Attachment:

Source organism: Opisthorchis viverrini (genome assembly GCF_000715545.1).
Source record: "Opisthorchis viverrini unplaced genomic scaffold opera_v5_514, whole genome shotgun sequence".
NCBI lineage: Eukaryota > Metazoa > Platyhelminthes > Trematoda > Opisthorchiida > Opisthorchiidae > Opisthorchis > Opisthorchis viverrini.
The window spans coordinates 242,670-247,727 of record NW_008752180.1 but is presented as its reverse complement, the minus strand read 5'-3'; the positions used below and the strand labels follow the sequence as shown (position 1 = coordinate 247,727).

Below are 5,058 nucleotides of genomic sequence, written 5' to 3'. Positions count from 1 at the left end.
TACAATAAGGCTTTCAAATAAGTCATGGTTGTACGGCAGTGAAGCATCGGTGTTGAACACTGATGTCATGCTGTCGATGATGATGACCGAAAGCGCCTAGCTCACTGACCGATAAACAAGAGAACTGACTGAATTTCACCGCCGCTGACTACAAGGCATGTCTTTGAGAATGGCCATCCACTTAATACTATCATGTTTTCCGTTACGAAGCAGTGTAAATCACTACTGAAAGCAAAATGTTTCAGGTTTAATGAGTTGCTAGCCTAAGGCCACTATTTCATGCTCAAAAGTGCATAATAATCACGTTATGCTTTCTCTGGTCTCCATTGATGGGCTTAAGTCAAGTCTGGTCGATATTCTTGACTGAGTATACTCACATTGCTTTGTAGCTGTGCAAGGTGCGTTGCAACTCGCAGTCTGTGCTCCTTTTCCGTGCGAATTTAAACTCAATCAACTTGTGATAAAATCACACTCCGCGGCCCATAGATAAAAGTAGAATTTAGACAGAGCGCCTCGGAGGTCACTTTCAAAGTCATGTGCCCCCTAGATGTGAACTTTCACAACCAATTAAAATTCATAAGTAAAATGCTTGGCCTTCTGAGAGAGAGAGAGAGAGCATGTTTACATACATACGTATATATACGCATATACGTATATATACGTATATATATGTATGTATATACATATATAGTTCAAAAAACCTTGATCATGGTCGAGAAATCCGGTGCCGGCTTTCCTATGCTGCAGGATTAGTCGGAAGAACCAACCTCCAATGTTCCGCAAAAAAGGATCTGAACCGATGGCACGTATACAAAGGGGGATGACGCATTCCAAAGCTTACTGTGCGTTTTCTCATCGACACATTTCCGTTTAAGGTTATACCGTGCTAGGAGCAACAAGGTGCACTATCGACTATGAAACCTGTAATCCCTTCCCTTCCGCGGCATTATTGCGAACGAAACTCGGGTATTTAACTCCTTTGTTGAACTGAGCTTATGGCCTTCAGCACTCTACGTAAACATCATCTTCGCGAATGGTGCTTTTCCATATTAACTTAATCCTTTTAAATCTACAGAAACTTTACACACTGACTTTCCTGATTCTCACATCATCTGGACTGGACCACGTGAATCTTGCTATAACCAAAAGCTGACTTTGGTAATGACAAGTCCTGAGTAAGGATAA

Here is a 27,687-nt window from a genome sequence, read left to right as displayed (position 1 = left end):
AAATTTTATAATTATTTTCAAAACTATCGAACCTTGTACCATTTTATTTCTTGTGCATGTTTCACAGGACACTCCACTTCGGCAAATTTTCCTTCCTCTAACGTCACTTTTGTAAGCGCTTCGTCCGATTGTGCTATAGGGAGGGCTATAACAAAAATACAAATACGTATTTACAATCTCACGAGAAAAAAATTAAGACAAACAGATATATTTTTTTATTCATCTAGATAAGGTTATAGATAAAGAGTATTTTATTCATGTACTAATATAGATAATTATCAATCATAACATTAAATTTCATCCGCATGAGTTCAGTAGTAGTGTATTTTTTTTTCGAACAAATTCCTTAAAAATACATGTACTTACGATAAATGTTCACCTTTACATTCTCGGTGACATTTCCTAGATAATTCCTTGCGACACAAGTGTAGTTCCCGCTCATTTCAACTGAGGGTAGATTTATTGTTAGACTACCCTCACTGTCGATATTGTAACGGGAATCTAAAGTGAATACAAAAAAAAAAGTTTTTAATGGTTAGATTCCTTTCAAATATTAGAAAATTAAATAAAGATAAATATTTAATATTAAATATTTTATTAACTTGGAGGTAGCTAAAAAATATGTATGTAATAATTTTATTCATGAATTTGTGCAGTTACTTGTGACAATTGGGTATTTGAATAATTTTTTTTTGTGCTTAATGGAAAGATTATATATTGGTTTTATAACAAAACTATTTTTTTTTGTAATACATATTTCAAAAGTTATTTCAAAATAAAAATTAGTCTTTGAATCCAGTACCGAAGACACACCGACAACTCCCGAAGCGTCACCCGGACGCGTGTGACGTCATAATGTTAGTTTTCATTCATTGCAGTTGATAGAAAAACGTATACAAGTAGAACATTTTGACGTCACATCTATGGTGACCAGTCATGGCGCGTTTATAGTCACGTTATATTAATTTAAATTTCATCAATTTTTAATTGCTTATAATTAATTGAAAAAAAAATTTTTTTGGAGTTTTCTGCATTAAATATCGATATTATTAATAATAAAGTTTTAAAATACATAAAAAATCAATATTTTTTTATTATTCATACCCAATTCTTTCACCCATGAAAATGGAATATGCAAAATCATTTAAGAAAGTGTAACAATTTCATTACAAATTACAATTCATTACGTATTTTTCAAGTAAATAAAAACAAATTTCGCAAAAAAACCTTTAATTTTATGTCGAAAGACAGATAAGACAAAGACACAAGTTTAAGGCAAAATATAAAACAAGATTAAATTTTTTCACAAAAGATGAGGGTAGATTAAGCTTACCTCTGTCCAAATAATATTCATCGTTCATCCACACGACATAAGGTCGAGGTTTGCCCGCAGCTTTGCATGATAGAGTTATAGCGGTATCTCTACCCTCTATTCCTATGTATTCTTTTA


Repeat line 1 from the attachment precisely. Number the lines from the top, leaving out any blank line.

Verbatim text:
Source organism: Opisthorchis viverrini (genome assembly GCF_000715545.1).